Amarillo Globe-News – June 29, 2001
Alex Perez, 71, formerly of Amarillo, died Wednesday, June 27, 2001, in Dallas.
Vigil services will be at 7 p.m. today in Schooler Funeral Home, Brentwood Chapel, 4100 S. Georgia St. Mass will be celebrated at 4 p.m. Saturday in Our Lady of Guadalupe Catholic Church with the Rev. Rex Nichols officiating. Burial will be in Llano Cemetery.
Mr. Perez was born Nov. 11, 1929, in Lelia Lake. He was raised by his grandparents, Carmen Perez and Maria Negrete. Alex grew up in Amarillo and attended Price Academy High School and Amarillo College.
He and his wife, Mary, were married Dec. 17, 1950, in Amarillo. They have three sons, Alex, Mark, and Danny, along with six grandchildren and a great-grandson.
Alex is best known for his career as a professional wrestler. Prior to becoming a pro wrestler, Alex began his professional life as a catcher in semi-pro baseball. He then became a railroad brakeman with Santa Fe Railway and a deputy sheriff in Potter County before a fascinating 28-year stint as a professional wrestler.
Being inside the ring was nothing new to Alex. He boxed in his youth, receiving the titles of Light-Heavyweight and Middleweight Golden Gloves Champion in Texas. It was pro wrestling, however, that brought him fame. In fact, Alex was recognized as a National Heavyweight Champion, while wrestling in Tennessee.
Alex wrestled in a league with some of the best-known wrestlers in his time, including Dory Funk, Killer Karl Kox, Lou Thesz, Fritz Von Erich, and Andre the Giant to mention just a few. His career also fulfilled his passion for travel by taking him from coast-to-coast and as far away as Japan.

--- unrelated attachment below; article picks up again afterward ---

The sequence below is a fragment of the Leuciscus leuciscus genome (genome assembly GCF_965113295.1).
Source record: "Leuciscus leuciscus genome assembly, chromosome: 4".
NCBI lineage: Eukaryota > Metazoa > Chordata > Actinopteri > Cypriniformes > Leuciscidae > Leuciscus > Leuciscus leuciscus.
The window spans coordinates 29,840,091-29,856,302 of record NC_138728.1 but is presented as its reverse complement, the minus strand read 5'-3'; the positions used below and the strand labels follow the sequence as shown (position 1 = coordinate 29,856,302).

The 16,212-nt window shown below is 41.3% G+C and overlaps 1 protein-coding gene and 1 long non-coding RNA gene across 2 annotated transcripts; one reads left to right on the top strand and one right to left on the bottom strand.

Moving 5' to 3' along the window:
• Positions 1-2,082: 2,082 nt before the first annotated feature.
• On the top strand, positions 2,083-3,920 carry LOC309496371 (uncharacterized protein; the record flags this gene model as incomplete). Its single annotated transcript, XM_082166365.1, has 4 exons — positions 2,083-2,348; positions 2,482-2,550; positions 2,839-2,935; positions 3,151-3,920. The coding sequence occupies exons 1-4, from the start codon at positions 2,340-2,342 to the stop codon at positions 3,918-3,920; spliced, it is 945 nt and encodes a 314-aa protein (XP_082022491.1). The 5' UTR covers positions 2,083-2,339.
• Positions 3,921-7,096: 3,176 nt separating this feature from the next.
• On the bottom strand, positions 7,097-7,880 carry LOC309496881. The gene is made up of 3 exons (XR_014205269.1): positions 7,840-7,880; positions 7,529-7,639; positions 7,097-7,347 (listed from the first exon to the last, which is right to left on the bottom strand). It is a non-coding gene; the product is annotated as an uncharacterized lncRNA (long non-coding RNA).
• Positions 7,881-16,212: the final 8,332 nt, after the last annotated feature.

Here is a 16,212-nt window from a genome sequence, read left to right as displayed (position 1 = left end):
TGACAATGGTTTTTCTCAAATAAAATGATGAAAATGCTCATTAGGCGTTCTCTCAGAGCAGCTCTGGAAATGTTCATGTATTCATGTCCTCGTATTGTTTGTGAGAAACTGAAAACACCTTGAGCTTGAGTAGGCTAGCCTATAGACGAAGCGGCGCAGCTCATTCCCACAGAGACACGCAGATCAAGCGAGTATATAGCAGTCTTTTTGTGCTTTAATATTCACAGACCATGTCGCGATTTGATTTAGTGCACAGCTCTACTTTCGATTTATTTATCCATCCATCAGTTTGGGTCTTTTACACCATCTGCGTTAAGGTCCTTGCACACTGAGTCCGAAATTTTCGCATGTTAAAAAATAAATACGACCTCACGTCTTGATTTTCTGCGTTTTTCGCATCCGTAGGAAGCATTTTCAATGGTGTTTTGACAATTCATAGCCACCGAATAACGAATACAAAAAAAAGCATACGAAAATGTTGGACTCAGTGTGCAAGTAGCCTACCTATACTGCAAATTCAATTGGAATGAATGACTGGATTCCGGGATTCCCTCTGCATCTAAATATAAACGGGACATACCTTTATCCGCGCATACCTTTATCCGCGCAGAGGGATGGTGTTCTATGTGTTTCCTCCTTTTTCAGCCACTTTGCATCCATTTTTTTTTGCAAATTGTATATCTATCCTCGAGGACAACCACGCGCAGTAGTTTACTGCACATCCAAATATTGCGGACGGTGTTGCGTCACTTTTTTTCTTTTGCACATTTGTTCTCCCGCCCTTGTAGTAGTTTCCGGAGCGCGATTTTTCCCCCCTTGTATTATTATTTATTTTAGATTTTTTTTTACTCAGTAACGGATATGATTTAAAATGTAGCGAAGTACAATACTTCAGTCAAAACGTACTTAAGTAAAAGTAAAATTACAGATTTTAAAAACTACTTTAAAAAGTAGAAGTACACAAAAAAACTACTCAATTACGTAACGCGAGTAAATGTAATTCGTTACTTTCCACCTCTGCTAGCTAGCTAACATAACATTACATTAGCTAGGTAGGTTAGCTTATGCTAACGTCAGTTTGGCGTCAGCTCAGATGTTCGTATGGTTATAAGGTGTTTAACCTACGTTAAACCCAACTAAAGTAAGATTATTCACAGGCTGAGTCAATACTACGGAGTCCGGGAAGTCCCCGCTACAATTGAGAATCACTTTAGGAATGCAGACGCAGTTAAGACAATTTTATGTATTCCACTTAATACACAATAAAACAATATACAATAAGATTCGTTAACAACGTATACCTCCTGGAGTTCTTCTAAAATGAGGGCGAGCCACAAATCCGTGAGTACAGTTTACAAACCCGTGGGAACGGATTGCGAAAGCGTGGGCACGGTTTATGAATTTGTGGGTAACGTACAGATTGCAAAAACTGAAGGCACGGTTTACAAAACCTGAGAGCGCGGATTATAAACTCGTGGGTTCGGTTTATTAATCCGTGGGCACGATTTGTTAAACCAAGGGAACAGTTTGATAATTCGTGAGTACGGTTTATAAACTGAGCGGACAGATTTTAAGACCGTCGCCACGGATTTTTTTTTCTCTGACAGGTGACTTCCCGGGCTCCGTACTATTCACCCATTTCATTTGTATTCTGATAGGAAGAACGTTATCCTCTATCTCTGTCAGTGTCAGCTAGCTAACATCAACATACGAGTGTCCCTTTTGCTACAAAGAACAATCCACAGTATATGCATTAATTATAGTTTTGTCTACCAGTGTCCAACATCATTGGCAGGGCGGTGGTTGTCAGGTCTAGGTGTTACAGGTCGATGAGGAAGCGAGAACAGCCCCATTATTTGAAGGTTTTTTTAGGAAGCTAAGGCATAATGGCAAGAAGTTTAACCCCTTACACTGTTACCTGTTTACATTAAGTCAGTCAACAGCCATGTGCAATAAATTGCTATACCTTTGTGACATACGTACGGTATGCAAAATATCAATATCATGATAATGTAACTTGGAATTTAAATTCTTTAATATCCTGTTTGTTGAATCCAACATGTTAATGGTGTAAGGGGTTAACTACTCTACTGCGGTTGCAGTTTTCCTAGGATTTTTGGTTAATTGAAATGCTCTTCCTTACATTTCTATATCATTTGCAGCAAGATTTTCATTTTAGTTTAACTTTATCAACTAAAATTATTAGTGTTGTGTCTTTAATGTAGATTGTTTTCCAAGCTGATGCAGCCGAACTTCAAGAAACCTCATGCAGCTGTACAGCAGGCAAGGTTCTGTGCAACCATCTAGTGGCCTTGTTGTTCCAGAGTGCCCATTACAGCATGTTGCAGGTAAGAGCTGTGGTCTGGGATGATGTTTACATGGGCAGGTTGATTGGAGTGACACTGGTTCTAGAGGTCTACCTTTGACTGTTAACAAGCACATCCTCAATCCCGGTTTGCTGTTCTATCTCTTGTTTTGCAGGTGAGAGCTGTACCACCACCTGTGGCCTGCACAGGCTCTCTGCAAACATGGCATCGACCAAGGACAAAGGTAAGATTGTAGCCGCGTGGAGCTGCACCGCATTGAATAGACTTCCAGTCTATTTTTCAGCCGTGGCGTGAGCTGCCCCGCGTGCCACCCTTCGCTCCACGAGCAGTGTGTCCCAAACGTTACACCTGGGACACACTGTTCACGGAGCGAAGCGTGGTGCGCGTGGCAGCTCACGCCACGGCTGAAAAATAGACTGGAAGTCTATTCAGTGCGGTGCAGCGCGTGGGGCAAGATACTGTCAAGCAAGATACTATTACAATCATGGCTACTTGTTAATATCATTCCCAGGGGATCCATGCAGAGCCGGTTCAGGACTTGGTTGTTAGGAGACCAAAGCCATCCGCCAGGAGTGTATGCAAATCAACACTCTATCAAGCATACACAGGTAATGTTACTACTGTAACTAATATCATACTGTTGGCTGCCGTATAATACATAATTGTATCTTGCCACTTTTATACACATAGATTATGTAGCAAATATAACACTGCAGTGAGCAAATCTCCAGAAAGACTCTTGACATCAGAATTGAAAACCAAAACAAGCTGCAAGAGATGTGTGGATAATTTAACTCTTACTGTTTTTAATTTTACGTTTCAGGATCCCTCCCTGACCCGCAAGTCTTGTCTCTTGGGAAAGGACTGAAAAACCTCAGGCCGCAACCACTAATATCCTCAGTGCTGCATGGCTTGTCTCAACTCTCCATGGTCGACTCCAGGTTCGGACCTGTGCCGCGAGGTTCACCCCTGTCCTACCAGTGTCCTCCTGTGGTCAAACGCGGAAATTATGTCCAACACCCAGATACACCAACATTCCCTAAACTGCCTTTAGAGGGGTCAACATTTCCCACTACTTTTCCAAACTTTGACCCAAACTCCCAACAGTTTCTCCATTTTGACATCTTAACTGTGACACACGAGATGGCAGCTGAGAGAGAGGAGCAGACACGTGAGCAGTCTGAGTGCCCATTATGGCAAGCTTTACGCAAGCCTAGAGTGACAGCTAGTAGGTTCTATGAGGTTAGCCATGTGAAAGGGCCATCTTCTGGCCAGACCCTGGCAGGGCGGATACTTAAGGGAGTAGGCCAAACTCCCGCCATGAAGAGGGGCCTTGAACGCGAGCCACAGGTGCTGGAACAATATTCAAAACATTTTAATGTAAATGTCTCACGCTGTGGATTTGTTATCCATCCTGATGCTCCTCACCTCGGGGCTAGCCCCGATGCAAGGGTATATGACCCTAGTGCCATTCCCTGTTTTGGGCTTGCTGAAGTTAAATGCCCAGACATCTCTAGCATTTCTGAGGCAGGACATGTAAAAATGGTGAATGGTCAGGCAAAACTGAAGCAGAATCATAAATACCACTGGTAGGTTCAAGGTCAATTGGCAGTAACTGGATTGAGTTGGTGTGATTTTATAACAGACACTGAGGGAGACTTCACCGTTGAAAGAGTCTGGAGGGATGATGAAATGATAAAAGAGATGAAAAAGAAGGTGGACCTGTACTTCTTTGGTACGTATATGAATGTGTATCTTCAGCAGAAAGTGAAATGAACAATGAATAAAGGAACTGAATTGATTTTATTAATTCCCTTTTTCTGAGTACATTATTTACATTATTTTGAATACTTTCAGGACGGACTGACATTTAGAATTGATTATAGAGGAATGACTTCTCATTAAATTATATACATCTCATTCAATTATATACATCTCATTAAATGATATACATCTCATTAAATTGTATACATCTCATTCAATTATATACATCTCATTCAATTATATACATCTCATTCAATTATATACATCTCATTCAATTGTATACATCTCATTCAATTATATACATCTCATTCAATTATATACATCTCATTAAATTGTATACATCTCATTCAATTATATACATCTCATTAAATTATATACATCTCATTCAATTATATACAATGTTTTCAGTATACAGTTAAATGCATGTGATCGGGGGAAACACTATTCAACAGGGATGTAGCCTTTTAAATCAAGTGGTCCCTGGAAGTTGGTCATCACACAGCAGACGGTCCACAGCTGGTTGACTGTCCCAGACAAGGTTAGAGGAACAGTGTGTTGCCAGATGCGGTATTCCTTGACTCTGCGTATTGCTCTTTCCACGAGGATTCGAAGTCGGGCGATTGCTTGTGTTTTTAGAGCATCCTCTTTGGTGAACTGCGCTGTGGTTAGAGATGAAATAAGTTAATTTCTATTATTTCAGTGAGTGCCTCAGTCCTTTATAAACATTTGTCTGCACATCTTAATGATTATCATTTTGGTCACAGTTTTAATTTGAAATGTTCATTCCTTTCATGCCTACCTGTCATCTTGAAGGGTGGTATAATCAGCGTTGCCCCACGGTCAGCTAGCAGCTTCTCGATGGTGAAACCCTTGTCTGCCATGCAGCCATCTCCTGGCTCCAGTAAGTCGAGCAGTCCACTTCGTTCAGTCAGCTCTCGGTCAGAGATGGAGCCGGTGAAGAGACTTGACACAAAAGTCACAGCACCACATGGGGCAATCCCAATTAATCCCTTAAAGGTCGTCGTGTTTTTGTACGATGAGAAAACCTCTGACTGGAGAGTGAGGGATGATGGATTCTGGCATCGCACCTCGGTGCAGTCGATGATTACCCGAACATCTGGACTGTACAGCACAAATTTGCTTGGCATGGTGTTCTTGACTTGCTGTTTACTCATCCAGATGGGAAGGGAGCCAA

Alex even had a role in a movie Paradise Alley with Sylvester Stallone. In the film, Alex wrestled against the main character, playing his favorite role the bad guy.
His start in pro wrestling came from some of Amarillos best-known characters. Alex started through his relationships with promoters, Dory Detton and Doc Sarpolis. After Alex had made a name for himself in boxing, the two promoters approached him about becoming a professional wrestler. It was a match.
Alex usually wrestled under his own name, but also can be remembered as El Diablo, El Toro, and The Zebra Kid.
Alex retired from the sport at the age of 49 and retired as a security guard from Asarco Inc., in 1992.
Survivors include his wife, Mary Perez of Dallas; sons, Alex Perez Jr. of Round Rock and Mark Perez and Danny Perez, both of Dallas; brothers, Pete Villasenor of El Paso, and Manuel Perez, BeBe Villasenor and Manny Perez Villasenor, all of Amarillo; sisters, Marcelina Flores, Marta Olivarez, Mary Parrie, Tenche Reyes and Gloria Pineda, all of Amarillo; six grandchildren; and a great-grandchild.
The family suggests memorials be to the National Parkinson Foundation, 1501 N.W. Ninth Ave., Miami, FL 33136; or Our Lady of Guadalupe Catholic Church, 1210 E. 11th Ave., Amarillo, TX 79102.
The family will be at 1223 Lamar St.
He was a loving husband and father.